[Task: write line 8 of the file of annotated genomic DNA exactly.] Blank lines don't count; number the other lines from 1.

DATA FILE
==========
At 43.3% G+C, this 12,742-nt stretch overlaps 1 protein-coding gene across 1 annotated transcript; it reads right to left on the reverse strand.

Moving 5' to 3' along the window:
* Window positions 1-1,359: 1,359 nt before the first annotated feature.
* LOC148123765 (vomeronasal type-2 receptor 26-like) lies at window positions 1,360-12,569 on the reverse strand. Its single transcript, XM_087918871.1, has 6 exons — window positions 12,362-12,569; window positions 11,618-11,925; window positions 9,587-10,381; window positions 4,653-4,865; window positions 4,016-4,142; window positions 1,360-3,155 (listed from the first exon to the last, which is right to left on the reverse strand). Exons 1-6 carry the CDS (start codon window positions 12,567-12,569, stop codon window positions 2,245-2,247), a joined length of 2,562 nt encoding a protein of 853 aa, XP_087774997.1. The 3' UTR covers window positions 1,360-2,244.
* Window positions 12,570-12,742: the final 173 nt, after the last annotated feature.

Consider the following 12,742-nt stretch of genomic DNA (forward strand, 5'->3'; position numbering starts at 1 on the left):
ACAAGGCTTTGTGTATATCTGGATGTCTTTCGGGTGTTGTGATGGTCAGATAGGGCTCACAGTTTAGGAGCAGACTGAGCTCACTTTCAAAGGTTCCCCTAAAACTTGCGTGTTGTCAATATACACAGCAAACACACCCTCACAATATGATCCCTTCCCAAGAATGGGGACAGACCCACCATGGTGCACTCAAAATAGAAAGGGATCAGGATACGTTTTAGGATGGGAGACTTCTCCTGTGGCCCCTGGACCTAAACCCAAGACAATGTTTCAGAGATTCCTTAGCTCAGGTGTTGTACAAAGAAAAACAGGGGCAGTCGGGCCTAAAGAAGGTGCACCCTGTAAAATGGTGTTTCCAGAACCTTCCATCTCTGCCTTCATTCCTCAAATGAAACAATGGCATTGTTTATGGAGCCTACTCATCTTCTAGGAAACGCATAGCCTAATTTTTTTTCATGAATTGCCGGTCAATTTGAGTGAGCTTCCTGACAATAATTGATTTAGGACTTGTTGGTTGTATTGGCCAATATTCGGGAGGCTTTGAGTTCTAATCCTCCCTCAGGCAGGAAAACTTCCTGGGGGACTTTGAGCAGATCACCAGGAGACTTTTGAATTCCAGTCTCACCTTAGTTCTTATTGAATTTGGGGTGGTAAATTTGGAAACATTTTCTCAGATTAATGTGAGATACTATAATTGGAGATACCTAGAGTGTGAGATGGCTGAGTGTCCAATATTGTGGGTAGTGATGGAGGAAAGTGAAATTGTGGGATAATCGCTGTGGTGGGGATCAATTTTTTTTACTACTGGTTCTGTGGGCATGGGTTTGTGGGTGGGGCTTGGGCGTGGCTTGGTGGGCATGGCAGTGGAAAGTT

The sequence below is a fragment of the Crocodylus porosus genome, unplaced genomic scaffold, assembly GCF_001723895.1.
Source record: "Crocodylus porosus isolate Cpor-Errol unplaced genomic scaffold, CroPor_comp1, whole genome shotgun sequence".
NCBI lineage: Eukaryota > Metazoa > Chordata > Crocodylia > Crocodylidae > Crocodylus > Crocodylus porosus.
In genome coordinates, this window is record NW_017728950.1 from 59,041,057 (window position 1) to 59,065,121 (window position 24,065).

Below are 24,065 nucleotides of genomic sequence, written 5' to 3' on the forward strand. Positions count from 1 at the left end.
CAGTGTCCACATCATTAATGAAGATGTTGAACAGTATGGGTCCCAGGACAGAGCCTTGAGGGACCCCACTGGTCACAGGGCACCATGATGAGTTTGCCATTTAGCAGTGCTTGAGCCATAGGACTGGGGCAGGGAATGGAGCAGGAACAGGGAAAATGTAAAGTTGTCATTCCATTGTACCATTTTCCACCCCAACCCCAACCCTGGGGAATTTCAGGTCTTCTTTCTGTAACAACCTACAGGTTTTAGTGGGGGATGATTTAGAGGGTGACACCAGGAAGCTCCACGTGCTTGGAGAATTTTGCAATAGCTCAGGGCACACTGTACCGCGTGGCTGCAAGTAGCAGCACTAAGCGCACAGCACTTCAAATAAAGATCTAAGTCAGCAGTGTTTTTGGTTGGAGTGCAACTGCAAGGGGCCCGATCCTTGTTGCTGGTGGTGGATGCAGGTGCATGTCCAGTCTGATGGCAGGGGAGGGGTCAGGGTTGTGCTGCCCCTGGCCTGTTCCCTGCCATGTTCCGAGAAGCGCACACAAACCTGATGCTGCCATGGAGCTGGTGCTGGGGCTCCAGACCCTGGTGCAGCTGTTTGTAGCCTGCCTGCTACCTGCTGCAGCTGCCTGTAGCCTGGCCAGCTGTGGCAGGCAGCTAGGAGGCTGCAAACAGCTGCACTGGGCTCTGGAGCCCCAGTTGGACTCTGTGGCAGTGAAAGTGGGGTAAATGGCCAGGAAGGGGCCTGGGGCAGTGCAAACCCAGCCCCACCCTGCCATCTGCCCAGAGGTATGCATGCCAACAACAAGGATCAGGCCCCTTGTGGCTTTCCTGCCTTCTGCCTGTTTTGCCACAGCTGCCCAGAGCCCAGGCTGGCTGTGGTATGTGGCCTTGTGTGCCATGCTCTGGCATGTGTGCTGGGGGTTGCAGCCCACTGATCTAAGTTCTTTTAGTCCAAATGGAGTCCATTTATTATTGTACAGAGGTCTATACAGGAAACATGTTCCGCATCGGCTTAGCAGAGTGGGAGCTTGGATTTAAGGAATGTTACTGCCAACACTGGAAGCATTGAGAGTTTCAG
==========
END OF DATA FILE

The sequence below is a fragment of the Crocodylus porosus genome, unplaced genomic scaffold, assembly GCF_001723895.1.